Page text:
Most of Knoedler’s transactions were in paintings and sculpture, and rarely do we see antiquities. But as a Classicist, my ears perk up every time I come across a Greek or Roman artifact. I’ve only seen a handful of them in the six out of eleven books I’ve worked on so far, perhaps fewer than a dozen in total. But I found one the other day: a Roman lamp that was sold to a well-known WWII-era art collector of Jewish descent by the name of Alphonse Kann, whose collection was looted by the Nazis after he fled from France to England in 1938. Here's the record from the Getty's Dealer Stock Books:
The data above comes from a transcription from the stock books, and I include two screen caps below from the two sides of the page: the first shows us that Knoedler purchased a Roman lamp from Sotheby, Wilkinson and Hodges (the name under which Sotheby's was known between 1864 and 1924) on January 22, 1913, for 1.8 pounds. Below that, the right side of the ledger records his sale of it to A[lphonse] Kann in June of 1913.
(below) Transaction record of Knoedler's sale of the lamp to A. Kann in June 1913 for 20 pounds
Where did the object go once Kann acquired it? Part of my interest in tracking antiquities provenance is building complete histories for an object from the time of their excavation to their current location. Seemingly, this can't be done in this case. Kann's name also stood out to me because the Getty owns a Roman sculpture object associated with his name: A portrait head of a Roman woman from the 2nd century AD.
There's no reason to link these two objects together, of course. But by showing you the Knoedler stock book of his sale to Kann of a Roman lamp, and diving into the provenance data of the Getty's collections pages, we can see two ways of tracing the histories of ancient objects. Neither is as complete as I would like. The Roman lamp is missing so much pertinent information - an archaeological context, previous ownership history before Sotheby's, its whereabouts after it entered Kann's collection (including to whom he may have sold it), and even its dimensions, material, and decoration, that it might be virtually impossible to trace. The next steps for me would be to delve into the auction catalogues associated with Kann's name: the one above for the Roman portrait from 1978 might be of some use, as well as later sales of works of art associated with his collection. I may not get very far with this, given the incomplete nature of the lamp's description, but we'll see. So, stay tuned!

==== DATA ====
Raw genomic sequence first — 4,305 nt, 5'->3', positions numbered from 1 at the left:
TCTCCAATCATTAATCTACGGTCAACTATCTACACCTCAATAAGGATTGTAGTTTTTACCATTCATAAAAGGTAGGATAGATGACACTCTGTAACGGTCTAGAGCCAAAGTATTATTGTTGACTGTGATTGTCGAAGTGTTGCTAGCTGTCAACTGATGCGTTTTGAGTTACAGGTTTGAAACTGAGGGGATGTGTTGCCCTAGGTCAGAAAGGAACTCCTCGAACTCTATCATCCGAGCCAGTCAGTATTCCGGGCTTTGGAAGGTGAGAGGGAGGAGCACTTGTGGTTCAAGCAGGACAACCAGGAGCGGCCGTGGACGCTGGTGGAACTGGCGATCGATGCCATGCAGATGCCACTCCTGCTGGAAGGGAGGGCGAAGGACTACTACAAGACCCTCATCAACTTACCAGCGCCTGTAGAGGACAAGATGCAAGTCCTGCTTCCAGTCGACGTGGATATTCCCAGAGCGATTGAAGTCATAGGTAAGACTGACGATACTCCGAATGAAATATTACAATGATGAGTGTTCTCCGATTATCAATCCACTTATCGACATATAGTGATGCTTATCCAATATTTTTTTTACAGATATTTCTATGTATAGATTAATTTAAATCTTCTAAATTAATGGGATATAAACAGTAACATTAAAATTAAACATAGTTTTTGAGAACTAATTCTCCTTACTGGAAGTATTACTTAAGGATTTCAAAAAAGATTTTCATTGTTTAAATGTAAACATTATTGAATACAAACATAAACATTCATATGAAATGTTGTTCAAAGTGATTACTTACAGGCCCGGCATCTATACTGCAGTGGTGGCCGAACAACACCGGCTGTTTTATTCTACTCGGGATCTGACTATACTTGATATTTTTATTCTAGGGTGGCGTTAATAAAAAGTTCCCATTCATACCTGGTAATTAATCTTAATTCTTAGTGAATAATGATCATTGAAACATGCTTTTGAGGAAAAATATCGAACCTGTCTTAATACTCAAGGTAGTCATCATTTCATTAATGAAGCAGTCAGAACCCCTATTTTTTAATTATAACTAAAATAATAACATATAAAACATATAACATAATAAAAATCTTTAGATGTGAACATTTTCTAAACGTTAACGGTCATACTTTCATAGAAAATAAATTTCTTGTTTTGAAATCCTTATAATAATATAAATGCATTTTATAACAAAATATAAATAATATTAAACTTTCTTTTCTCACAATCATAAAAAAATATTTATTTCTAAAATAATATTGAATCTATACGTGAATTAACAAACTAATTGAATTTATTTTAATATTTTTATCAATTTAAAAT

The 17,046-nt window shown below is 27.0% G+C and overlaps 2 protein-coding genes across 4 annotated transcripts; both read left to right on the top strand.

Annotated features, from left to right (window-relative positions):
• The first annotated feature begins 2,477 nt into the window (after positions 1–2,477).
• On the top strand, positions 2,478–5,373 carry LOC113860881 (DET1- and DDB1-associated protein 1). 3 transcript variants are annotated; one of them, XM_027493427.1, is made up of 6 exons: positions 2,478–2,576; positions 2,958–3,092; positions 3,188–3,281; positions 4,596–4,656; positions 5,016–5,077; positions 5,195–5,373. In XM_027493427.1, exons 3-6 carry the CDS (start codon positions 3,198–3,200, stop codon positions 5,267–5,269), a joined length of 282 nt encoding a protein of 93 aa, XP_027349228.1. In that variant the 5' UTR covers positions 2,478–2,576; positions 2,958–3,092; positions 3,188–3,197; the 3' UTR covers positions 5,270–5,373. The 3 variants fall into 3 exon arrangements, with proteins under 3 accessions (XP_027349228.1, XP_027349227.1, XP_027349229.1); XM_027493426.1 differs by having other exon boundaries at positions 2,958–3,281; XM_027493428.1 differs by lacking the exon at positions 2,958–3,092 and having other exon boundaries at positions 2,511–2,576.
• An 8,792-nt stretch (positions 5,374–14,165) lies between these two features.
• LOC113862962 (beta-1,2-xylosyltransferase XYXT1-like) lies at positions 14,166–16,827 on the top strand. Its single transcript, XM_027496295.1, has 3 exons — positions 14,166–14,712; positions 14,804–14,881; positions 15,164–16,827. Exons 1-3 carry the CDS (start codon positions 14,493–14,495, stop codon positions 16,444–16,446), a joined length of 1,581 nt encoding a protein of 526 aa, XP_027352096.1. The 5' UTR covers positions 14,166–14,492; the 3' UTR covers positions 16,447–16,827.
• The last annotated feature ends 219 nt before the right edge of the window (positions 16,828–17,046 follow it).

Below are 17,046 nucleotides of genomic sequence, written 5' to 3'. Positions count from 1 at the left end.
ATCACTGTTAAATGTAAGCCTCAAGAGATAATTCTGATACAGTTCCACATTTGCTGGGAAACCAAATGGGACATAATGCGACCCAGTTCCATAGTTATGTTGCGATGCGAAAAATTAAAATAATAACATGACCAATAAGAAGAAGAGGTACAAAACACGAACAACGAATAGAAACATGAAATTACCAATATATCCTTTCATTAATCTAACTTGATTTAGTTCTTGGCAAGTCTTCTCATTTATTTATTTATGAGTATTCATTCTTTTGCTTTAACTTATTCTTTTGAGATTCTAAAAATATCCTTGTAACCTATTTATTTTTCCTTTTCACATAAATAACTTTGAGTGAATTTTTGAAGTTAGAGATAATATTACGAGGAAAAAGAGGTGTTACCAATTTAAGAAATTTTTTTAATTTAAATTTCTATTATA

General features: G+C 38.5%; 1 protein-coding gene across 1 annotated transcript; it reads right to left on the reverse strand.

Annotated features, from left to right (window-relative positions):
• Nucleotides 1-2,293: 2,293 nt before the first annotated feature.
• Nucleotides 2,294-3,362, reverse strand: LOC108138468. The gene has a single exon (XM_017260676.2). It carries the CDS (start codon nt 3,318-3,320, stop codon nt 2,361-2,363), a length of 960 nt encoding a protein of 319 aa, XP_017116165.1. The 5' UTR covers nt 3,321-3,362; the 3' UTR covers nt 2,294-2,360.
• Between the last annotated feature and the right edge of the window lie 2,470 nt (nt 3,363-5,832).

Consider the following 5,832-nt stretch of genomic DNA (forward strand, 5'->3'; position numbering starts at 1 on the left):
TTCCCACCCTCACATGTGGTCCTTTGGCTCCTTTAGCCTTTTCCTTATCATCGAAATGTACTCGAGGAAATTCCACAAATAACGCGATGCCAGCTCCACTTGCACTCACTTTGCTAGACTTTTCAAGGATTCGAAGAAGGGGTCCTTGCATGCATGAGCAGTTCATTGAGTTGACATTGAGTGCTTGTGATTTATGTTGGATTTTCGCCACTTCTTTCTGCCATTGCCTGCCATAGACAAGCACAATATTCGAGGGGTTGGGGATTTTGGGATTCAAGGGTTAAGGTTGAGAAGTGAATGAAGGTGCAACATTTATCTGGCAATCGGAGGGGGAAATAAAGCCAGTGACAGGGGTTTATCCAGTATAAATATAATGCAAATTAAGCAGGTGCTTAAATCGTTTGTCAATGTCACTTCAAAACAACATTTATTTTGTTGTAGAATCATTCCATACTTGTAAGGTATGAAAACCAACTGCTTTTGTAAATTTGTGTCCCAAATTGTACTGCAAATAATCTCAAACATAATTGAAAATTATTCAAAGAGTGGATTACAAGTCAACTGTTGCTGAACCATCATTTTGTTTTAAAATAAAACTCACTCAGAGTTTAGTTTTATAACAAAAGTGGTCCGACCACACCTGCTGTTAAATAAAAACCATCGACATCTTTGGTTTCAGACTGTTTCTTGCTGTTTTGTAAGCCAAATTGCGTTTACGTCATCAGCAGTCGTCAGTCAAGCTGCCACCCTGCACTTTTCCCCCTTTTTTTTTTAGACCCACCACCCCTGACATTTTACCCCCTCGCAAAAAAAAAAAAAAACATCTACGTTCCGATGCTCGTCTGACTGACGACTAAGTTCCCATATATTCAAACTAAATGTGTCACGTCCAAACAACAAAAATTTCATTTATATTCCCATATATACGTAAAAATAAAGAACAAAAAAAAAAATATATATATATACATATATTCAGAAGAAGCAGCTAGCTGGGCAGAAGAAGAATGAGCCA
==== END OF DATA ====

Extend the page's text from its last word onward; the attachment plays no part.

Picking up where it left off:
ETA: See here for a second post on this topic!